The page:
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Thursday, March 26, 2009

Floating Point

A friend asked me today why a cast from double to int in C# would take a whole microsecond.
To answer that, we have to understand how cast between those two primitive types work, and how each of them is represented in memory.

So, how an integer is represented in memory? Quite straight forwards: simple run of bits (8, 16, 32 or 64, depending on the actual type - byte, short, int and long respectively)

The single and double data types are more complex. These are floating point types, and as such, they represent a number which decimal point isn't in a fixed position, but may change according to the represented number.
This leads to a situation where we can represent either really small and very accurate numbers, or very large and inaccurate numbers.

How is this done? By separating the given memory to 3: one bit for sign, 11 bits for exponent, and the rest 52 bits for the mantissa (the significant value, representing a fraction or an integer depending on the interpretation of the exponent).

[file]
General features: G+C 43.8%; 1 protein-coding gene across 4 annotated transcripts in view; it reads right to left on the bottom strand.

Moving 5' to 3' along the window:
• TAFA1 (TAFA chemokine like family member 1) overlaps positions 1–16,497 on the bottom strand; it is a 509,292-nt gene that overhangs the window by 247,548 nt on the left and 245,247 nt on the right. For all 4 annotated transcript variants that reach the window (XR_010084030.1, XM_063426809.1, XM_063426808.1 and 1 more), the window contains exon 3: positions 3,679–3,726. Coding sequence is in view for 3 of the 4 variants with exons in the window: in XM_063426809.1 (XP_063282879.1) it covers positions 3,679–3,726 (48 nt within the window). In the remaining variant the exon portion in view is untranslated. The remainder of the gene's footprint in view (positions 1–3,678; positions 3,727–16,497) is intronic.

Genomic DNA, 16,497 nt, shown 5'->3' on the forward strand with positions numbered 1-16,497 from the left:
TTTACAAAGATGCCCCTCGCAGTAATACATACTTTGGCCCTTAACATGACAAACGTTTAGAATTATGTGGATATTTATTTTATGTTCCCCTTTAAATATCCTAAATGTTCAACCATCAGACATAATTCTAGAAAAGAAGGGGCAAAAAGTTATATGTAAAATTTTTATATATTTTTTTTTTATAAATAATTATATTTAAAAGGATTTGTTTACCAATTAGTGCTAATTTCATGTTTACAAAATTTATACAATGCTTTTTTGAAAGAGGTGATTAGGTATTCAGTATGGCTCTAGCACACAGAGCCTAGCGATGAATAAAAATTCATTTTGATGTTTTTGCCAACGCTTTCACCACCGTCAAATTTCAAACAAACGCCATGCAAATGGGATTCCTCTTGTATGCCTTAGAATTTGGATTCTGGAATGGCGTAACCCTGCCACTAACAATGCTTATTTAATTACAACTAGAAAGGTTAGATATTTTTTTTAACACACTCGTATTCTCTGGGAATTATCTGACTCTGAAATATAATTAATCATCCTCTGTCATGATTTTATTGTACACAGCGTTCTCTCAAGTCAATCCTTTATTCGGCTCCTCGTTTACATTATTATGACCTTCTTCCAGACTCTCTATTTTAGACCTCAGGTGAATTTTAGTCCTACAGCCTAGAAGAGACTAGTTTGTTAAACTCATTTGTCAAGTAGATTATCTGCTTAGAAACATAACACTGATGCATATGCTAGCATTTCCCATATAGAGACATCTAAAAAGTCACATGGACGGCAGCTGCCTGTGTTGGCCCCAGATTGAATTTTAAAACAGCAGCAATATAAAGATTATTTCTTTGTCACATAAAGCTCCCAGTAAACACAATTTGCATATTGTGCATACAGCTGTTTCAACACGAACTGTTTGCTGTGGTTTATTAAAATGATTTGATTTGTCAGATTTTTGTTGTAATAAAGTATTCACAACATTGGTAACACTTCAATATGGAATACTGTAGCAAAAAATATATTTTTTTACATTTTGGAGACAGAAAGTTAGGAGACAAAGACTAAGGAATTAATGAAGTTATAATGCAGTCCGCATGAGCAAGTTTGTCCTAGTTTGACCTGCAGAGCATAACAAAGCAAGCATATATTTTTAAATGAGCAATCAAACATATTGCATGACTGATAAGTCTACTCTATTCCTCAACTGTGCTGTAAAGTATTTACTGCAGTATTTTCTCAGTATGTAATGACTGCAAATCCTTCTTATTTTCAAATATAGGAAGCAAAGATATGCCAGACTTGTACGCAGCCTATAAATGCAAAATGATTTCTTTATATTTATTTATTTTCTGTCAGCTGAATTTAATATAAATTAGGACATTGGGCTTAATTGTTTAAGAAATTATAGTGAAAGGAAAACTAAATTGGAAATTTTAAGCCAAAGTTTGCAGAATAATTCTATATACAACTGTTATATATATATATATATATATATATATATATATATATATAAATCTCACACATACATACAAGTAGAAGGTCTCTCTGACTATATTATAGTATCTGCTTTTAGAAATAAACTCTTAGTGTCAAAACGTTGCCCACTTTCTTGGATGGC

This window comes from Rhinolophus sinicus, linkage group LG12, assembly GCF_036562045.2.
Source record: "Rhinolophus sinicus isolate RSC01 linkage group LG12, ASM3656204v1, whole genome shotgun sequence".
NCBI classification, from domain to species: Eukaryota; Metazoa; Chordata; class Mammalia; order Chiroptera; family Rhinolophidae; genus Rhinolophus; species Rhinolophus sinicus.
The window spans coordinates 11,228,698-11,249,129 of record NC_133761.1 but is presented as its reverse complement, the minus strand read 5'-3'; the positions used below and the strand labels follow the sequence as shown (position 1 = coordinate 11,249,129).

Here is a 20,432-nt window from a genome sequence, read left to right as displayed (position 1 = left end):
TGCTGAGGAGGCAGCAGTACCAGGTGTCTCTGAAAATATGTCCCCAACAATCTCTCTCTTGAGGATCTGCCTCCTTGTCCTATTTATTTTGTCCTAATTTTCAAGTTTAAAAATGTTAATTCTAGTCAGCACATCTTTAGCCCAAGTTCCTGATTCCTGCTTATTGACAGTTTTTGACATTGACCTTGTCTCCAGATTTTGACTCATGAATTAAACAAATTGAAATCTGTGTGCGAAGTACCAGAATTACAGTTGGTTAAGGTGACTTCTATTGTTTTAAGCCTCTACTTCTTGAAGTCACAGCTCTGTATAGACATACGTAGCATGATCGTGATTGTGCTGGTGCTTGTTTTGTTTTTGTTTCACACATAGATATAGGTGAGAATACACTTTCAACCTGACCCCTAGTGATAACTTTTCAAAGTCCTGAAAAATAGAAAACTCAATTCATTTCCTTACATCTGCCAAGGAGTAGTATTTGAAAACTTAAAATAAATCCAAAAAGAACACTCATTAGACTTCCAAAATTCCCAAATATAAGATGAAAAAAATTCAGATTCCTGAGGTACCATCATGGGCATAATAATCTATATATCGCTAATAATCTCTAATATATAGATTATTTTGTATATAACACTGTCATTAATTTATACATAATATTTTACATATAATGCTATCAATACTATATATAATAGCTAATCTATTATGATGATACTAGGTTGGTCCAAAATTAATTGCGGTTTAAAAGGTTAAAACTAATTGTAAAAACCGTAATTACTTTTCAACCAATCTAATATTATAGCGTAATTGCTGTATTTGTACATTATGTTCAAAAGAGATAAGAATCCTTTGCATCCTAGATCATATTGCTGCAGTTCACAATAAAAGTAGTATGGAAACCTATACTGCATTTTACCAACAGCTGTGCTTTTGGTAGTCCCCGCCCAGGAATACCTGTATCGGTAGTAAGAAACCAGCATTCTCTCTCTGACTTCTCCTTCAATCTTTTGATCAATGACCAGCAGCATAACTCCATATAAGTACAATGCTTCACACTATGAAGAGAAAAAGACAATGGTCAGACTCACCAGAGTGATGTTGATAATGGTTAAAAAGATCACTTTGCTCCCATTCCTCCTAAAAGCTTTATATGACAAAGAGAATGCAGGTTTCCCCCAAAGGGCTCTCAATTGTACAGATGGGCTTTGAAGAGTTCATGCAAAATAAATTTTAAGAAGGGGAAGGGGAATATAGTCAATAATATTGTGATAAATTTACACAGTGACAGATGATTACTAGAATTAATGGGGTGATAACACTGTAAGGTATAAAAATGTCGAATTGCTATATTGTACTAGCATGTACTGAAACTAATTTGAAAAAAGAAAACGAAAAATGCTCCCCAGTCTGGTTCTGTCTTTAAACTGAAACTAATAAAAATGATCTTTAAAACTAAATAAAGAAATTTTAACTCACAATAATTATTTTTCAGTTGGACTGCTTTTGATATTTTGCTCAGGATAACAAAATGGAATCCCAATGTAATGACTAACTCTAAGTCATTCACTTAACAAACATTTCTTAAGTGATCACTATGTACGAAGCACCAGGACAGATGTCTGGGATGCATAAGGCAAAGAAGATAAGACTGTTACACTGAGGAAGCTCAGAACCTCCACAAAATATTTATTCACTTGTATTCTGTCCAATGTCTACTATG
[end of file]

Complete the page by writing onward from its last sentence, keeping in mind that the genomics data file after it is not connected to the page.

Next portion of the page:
This structure also allows to define values that are not numbers, such as NaNs (Not a Number, which is returned when you try to divide a double by a zero double), Infinity (positive and negative), and denormal numbers.

As I mentioned before, the integer data type simply store bits, straight forwards. So, simply renaming the type won't work. A computation need to be performed to resolve the represented value from the floating point number, then round the result to the nearest whole number. In addition, several tests need to be performed to handle NaNs, denormal numbers and infinities correctly. All of those operations take quite some time, so no wonder this simple, so common cast, takes a whole microsecond.

So if you have a tidious, tight loop that performs thousands of double-to-int casts, try to avoid casting. It might help improve performance.

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